ZenGo, makers of the “first keyless crypto wallet” have released a report into Bitcoin QR code generation websites, and have concluded that a huge number are scams designed to steal crypto. QR code generation websites are simply sites that portend to create a random QR code for you to use for any purpose to collect BTC to a specific address, only the fraudulent codes send the BTC to the scammer’s address instead. QR codes are visual representations of a piece of blockchain data such as an address, which mobile devices and scanners can use for everything from checking product legitimacy to paying for goods and services.
We have unmasked an important crypto scam on Bitcoin QR codes.
Be careful out there.
ZenGo does not have (yet) QR reader.
But when we do, we will make sure it is simple and secure.https://t.co/dACHWneBel pic.twitter.com/rZocYPSgG8
— ZenGo (@ZenGo) August 29, 2019
Simple but Effective
The ruse is fairly simple and can be easily replicated. ZenGo for example visited the website of ‘Bitcoin QR Code Generator’ and created a QR code using their chosen address – 18Vm8AvDr9Bkvij6UfVR7MerCyrz3KS3h4. When the resultant QR code was analyzed however they found that a different address had been used to create the code – 17bCMmLmWayKGCH678cHQETJFjhBR44Hjx. This means that when the QR code is displayed, anyone sending BTC to it will unwittingly be sending it to the doctored address, meaning free BTC for the scammer.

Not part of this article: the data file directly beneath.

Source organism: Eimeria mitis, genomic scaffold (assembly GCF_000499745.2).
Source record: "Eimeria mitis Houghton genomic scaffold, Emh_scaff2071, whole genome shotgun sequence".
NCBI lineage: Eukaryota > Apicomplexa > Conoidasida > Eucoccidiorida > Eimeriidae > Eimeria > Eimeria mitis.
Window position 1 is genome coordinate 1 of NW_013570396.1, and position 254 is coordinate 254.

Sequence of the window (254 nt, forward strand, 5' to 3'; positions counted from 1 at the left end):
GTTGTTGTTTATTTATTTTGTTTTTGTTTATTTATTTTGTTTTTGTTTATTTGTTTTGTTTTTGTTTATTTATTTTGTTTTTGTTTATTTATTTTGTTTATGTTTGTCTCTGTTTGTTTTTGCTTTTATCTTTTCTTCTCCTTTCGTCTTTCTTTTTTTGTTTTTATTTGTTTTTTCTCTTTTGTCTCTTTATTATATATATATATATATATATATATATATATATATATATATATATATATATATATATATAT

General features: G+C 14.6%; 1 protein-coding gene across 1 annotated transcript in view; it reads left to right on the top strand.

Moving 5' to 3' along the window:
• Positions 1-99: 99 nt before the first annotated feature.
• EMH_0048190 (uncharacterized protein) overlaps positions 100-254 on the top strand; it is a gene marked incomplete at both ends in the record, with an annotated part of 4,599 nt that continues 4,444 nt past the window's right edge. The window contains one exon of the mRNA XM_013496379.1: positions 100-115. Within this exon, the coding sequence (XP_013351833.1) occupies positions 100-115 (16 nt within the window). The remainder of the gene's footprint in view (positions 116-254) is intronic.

“Tip of the Iceberg”
This is not the only trick that scammers use. Bitcoin supports numerous addresses formats – regular addresses begin with a ‘1’, pay-to-script with ‘3’, and Bech32 addresses with ‘bc’. Some scammers are creating QR codes in the same format as that of the requested address, which ZenGo says is “probably to escape detection if the victim lightly verifies the address.” Other scammers are manipulating the clipboard feature on the victim’s computer, meaning that if the victim opts to verify the QR code by pasting it into the clipboard, thinking it’s the address they copied earlier and requested the QR for, it will match. These tricks are clearly successful, as the addresses ZenGo found to have been substituted had some $20,000 worth of crypto in them, which they state is probably “the tip of the iceberg”.
In terms of how to protect yourself, ZenGo makes three suggestions:
- Don’t use Google to find your QR code generator, as many of the top sites are fraudulent
- Verify your address is the same as the generated one before publishing it
- Use a threat intelligence service that can alert you about scammy sites and known fraudulent addresses